01.08.09 (Tevet 12, 5769) When Joseph brought his two sons Manasseh (מְנַשֶּׁה) and Ephraim (אֶפְרָיִם) to his father for a blessing, Jacob told his grandchildren, "You will be counted just as my own children" (Jacob's "adoption" of these boys explains why Ephraim and Manasseh are counted among the twelve tribes of Israel). Joseph then placed Manasseh, his firstborn, opposite Jacob's right hand, and Ephraim opposite his left, but Jacob deliberately crossed his arms and put his right hand on the younger boy's head and his left hand on the older. He then proceded to bless his adopted sons: "The God before whom my fathers Abraham and Isaac walked, the God who has been my Shepherd (הָרעֶה) all my life long to this day, the Angel (הַמַּלְאָךְ) who has redeemed me from all evil, bless the boys; and in them let my name be recalled, and the name of my fathers Abraham and Isaac; and let them grow into a multitude in the midst of the earth..." (Gen. 48:15-16).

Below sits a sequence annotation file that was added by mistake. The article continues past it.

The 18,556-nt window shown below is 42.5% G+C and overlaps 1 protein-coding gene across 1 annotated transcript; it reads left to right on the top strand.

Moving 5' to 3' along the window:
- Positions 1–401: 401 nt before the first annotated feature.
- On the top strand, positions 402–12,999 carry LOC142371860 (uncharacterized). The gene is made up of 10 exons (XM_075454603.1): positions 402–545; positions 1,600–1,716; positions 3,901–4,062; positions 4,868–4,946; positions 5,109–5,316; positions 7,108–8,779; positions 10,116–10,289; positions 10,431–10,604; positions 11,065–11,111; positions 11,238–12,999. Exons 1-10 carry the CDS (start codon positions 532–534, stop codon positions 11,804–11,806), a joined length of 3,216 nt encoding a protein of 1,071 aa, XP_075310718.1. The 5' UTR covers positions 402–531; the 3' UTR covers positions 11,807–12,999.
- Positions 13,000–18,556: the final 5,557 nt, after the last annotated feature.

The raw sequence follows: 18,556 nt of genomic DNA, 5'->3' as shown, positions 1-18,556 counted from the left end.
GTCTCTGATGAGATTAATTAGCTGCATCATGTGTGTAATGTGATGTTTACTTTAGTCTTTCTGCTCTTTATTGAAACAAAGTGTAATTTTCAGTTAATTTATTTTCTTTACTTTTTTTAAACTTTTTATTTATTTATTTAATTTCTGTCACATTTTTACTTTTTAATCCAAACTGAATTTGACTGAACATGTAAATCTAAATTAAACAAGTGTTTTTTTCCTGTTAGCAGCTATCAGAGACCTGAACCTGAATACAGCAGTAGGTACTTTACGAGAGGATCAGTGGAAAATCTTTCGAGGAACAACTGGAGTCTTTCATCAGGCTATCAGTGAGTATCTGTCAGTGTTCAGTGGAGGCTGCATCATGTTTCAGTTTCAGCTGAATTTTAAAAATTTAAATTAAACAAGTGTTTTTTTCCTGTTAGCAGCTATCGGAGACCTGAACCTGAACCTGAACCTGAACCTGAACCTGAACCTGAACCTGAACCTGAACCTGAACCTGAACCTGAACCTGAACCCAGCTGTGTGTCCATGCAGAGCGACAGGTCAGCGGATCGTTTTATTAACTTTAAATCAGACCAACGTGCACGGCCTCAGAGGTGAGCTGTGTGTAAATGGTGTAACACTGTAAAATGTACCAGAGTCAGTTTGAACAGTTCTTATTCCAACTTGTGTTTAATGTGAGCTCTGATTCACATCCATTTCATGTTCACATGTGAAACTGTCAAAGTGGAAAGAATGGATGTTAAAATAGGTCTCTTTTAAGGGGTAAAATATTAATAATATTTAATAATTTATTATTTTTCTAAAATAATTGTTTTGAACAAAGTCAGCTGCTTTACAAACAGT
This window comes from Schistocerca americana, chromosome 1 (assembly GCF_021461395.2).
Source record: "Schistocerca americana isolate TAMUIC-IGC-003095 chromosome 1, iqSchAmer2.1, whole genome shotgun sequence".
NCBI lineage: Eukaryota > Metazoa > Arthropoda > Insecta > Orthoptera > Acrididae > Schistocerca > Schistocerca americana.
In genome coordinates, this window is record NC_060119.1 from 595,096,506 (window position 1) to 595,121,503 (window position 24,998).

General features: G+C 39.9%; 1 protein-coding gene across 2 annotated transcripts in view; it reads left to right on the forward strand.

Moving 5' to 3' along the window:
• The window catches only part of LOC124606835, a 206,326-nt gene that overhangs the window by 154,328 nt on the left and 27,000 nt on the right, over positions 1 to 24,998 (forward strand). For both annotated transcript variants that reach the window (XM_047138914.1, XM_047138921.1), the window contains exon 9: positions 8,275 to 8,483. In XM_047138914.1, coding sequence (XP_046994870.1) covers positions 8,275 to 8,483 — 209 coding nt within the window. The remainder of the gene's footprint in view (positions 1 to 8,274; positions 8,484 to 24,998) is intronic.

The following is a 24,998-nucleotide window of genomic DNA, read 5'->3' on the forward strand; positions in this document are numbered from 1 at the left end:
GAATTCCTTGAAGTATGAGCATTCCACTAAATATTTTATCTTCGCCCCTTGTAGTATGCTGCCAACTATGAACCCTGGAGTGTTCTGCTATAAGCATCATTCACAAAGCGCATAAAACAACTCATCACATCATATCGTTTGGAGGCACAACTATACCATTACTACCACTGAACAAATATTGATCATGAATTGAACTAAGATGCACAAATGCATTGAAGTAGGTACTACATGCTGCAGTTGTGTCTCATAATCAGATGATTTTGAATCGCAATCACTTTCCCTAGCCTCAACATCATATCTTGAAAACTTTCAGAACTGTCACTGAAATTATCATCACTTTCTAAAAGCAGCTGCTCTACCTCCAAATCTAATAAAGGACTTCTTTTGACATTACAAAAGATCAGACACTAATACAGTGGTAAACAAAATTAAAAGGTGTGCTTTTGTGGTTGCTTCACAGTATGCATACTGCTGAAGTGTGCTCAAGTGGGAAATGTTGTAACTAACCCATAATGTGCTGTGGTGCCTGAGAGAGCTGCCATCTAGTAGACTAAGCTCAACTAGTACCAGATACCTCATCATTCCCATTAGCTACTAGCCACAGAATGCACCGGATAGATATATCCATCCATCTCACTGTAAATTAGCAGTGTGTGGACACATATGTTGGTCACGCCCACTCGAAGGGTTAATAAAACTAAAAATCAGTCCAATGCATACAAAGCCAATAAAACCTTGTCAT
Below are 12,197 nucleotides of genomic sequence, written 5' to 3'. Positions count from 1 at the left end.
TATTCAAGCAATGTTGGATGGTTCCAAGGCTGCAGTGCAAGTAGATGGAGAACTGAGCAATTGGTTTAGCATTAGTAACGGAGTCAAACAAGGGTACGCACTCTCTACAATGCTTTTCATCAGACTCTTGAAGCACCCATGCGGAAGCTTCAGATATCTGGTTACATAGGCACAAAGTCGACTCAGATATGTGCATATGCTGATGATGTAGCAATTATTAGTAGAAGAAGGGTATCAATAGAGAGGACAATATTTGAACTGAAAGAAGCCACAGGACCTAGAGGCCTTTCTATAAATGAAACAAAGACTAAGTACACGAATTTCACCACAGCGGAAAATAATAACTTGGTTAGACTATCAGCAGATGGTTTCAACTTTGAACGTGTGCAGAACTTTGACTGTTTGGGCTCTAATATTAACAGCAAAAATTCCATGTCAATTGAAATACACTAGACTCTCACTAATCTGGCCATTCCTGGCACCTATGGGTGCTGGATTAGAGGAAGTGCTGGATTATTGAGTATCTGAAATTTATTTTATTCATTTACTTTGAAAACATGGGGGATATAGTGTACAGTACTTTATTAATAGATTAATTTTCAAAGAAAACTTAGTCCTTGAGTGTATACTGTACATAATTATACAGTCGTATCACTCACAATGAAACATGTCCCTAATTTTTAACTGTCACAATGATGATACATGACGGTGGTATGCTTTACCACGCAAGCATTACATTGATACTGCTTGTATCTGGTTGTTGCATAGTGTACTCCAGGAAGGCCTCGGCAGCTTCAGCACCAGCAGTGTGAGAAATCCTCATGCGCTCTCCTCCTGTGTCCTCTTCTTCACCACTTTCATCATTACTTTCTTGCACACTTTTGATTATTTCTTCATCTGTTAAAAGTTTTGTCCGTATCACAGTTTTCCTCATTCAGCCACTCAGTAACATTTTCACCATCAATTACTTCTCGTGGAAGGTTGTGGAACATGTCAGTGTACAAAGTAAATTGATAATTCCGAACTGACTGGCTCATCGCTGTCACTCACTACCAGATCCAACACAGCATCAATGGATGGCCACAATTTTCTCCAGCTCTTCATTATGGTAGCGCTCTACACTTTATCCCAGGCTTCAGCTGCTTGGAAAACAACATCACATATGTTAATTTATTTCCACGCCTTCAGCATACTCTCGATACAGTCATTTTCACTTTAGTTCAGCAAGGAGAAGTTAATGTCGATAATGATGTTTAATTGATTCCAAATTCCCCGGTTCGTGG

When Joseph saw this he was "displeased" and thought his father was perhaps confused. When he tried to forcibly switch his father's hands, Jacob said, "I know, my son, I know" (יָדַעְתִּי בְנִי יָדַעְתִּי). The younger brother shall become greater than the older one - zaro yeyeh melo hagoyim (זַרְעוֹ יִהְיֶה מְלֹא־הַגּוֹיִם) - "his seed shall become a multitude of nations." This statement has become foundational for the "Two House" theology that claims that Christians literally (rather than figuratively) are the ten lost tribes of Israel, though according to Jewish tradition, the greater blessing given to Ephraim was on behalf of Joshua, Moses' successor, who was a descendant of Ephraim that led the children of Israel into the Promised Land after the the Exodus from Egypt. Joshua's command of the tribes of Israel initially made the tribe of Ephraim the centralized power in the land of Canaan.